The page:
Ruthann Robson says this today about President Trump's immigration order:

Moreover, the EO itself does address religion. In its subsection on resuming refugee claims, which the EO suspends for 120 days, it instructs the government to “prioritize refugee claims made by individuals on the basis of religious-based persecution, provided that the religion of the individual is a minority religion in the individual's country of nationality.” In the seven nations covered by the EO, the majority religion is Islam. Thus, unless the government considers different sects of Islam as minority religions, only non-Muslims would be eligible for a claim of religious-based persecution.

I've seen this formulation over and over, but it's wrong. The "religious persecution" clause applies to refugees, who have been banned worldwide. This clause affects Muslims and non-Muslims about equally.

The travel ban applies to any visa holder, and is restricted to seven Muslim-majority countries. There's a good case to be made that this ban is not truly based on nationality but is instead effectively aimed at Muslims, but the religious persecution clause doesn't apply and has nothing to do with it.

Here's a funny thing. President Trump's job disapproval rating has increased a staggering eight points in just two weeks:

And yet his overall favorability rating has stayed steady. In fact, it's actually gone up a smidge. How is it that 20 million additional people have decided he's doing a lousy job but this hasn't affected his favorability? It's a mystery.

Over at National Review, Jay Nordlinger comments on racism:

The 2016 election cycle made me much wiser, in addition to sadder....All my life, I had heard about racists, anti-Semites, and other such types on the right. Maybe I was sheltered, but I almost never encountered any of them. I thought they were essentially bogeymen, conjured by the lyin’ Left. The people I met were good Reagan conservatives — the salt of the earth.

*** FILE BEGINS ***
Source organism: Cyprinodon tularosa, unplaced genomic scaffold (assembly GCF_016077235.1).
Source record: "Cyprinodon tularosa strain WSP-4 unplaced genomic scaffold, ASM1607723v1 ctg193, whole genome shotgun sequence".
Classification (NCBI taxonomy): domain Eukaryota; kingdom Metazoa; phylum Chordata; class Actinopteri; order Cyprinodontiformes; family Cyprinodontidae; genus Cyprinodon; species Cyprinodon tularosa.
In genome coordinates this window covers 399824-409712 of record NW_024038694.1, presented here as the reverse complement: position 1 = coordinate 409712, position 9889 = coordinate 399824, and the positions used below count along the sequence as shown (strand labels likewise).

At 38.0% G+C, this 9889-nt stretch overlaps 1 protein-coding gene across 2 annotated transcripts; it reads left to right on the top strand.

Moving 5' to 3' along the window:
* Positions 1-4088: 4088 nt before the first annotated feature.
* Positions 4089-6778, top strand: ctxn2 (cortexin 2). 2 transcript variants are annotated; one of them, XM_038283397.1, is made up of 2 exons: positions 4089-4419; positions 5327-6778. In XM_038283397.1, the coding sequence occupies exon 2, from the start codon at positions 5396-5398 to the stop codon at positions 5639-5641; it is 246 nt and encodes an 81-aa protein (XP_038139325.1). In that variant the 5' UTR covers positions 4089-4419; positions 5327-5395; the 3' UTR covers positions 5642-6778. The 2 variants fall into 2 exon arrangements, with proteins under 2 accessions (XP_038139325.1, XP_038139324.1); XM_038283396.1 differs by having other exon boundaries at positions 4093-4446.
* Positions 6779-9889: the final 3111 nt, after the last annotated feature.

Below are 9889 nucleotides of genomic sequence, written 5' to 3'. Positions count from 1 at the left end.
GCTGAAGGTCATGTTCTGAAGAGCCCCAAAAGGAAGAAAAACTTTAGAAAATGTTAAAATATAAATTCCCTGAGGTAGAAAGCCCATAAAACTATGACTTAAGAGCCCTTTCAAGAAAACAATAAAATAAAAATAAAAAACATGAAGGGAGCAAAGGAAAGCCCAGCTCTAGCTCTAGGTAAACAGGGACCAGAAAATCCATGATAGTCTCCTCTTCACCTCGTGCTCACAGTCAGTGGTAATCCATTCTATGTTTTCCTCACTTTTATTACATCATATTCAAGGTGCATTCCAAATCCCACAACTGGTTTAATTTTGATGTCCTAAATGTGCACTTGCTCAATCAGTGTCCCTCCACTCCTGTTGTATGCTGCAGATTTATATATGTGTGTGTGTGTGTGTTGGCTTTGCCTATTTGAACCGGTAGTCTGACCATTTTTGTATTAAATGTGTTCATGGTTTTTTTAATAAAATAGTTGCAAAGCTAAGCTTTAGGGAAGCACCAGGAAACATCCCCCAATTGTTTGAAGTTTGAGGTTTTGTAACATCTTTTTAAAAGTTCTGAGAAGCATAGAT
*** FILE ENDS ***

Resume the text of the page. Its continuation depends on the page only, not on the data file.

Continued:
Then came 2016, in partnership with the social media. The rock was overturned. In a way, I wish the rock had stayed put.

I hope National Review decides to take this institutionally more seriously, instead of commenting on race only when someone is outraged about some perceived excess of the social justice warriors on the left.

Throughout American history, there have been periodic opportunities to make real headway against racism if only both parties had provided a united front. But that's never happened. One party or the other has always found the votes of white racists too alluring to ignore.

As the number of white racists declines, it should be easier to reject them, but instead just the opposite has happened. In our 50-50 nation, even a smallish bloc is far too large to actively repudiate. Trump may be the last gasp of white racial anxiety in America, or he might represent the start of a global white nationalist movement. I hope for the former and fear for the latter. Either way, it would be nice if both parties recognized the danger.

The latest from our president:

Actually, Trump was obviously joking about destroying the nameless senator's career. The real scandal is what the conversation was about:

SHERIFF: A state senator in Texas was talking about introducing legislation to require conviction before we can receive that forfeiture money.

TRUMP: Can you believe that?